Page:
Sunday, July 17, 2011

Sitting at the end of the day. We have the curtains open and the sun has just gone down over the Mediterranean sea behind Beirut. The lights of the city are slowly coming on in the city.
This morning we went to church with the director of Baptist Social Work here in Lebanon. It was in a church up the mountain from here. There were about 200 people that attended. It was a good evangelistic sermon. They had headsets and translated it into English for those who wanted it. Afterwards the pastor explained that the village it was in is a summer resort for a lot of people from Beirut and in the summer he preaches evangelistic sermons when the guests are there. In the winter, after all the summer visitors are gone back to Beirut, he works on discipleship with the members who stay year round.
After the service, the church provided coffee for everyone and we stood out on the steps of the church and visited.
We had arrived at the church a bit early so we walked around town. Most of the stores were closed as it is a Christian village. Some fruit and vegetable stands were open. People prefer to by fresh fruit and vegetables daily.
After church the director of Baptist Social work here took us to eat at a nearby restaurant. We arrived a bit before 12 and were the first people there. Before we left, it was full, easily 500 people, families and friends all in big groups enjoying their Sunday afternoon. All were enjoying the cool mountain air, visiting, talking, and eating. A large number of them (men and women) were smoking water pipes (hubbly bubblies).
One of the people eating with us was known by the restaurant staff. A waiter (a Syrian national) came up to him and asked him if he knew a certain pastor in Syria. He replied he did and the waiter told him that he was a member of that church in Syria. He also said that he knew the pastor where we had just worshipped and that he goes and visits him when he can.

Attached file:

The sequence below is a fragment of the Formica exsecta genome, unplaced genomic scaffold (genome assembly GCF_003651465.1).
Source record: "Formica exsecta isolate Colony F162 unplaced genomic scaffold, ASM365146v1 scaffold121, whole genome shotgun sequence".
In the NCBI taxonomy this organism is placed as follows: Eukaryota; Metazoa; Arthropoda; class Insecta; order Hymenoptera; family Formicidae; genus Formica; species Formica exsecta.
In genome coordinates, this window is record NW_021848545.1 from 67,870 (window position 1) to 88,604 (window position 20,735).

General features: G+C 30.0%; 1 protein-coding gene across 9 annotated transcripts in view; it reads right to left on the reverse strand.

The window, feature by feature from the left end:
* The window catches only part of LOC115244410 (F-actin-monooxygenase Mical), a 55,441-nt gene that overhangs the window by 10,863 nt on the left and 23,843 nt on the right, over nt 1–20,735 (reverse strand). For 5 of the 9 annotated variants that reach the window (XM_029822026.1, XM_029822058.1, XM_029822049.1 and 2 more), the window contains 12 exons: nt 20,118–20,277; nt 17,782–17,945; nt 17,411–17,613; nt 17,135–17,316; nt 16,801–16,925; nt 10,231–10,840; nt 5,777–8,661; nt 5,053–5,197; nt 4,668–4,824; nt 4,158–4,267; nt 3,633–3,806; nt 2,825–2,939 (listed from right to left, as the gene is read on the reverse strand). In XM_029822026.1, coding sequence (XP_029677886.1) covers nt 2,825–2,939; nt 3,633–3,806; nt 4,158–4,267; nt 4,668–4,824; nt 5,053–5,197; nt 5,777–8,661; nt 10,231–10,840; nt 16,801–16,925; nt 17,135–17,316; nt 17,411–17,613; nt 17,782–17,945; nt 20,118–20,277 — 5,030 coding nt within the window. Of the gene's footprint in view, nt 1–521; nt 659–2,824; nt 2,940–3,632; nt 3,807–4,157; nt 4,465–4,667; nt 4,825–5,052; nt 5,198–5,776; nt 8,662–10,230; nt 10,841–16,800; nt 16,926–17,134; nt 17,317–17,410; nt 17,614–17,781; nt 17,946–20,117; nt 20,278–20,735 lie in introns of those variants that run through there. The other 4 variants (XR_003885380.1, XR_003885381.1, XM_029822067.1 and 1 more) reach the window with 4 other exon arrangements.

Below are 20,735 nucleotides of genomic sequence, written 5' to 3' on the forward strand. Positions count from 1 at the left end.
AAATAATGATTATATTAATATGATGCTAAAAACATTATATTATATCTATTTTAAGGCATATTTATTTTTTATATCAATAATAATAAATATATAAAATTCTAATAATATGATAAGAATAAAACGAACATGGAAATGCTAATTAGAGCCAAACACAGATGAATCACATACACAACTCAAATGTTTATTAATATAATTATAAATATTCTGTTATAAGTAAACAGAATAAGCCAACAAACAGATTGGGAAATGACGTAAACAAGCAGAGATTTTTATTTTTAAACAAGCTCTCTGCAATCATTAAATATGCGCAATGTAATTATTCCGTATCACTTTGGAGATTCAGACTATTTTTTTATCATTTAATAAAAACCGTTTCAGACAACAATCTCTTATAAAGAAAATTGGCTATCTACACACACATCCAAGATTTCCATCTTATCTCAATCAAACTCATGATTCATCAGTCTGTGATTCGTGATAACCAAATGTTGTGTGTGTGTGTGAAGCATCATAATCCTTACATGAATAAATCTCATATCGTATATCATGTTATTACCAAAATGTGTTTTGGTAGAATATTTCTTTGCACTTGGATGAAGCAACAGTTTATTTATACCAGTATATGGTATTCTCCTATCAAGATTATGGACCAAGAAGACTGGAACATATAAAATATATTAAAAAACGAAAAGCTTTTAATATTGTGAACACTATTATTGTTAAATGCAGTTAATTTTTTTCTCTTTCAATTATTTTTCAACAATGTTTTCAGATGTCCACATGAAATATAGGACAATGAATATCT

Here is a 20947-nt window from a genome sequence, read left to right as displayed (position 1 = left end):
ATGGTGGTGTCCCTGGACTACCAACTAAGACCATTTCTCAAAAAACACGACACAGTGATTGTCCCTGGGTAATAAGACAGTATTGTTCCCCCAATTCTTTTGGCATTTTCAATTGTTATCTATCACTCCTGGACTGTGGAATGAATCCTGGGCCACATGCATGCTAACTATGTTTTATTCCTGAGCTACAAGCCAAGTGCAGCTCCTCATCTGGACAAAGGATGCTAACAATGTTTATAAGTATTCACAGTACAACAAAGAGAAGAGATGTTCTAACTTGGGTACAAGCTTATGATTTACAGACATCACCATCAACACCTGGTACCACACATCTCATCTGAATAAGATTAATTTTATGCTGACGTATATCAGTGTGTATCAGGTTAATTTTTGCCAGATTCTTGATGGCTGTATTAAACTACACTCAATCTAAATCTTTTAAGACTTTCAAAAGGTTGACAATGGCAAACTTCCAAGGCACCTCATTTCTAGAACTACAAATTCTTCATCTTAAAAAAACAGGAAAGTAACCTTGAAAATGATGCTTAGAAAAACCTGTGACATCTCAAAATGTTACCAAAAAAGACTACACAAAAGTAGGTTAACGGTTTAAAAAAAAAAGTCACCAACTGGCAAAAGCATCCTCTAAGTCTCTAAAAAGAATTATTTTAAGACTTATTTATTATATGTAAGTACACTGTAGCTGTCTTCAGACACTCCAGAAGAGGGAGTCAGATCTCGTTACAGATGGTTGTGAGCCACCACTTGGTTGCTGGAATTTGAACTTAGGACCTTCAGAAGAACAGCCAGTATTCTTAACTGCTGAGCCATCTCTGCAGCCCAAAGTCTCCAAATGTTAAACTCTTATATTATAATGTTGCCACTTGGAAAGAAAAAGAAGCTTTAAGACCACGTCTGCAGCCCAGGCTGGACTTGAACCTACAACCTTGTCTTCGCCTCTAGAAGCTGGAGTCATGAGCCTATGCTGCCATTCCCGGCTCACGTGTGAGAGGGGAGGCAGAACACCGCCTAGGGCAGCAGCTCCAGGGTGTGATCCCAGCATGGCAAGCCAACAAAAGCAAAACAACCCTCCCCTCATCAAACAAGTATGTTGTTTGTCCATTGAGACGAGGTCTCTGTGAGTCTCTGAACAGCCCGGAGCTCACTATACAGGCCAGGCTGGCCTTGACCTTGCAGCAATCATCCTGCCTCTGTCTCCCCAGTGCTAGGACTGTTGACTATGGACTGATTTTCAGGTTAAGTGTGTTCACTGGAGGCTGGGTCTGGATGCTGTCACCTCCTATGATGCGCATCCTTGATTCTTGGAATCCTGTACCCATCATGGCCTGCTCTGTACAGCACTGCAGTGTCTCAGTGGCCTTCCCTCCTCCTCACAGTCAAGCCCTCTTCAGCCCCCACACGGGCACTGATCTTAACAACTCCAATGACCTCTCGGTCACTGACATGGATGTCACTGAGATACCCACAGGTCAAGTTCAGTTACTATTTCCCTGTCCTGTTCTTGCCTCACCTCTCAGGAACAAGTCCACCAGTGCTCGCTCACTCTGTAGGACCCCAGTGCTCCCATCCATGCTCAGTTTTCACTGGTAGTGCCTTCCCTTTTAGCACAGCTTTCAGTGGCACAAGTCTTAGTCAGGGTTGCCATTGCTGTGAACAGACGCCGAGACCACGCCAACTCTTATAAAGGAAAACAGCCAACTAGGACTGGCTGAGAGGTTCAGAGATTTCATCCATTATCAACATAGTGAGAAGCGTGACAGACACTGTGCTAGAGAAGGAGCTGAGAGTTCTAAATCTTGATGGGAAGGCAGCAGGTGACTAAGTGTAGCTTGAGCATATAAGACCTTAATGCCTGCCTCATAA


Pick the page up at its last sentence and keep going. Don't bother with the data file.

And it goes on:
Lebanon has a lot of immigrants from other countries working here. It is amazing to here the outreach to other Arab nationalities that is going on in Lebanon, witnessing that may not be possible in their own countries. The man that prepares breakfast here at the seminary is a seminary student from Sudan. In talking with him this morning he informed me that he goes to a church of Sudanese believers here in Lebanon. Arabs are witnessing to their own people, and using the religious freedoms that are in Lebanon to reach out to the whole Arab world for Christ.
Tomorrow, Sheila, Jeremy and I are going down to the Beirut Baptist school. Sheila will be working with the staff who work with the children with learning differences. Jeremy will be working with the summer school students. They have asked me to meet with the person who is the "school nurse." She is not a nurse, and they have asked me to see if I can help her organize the school clinic.
It's the beginning of the second week, and we can't believe how fast the time is flying. We miss the rest of our team, and the boys at the orphanage asked about them today.

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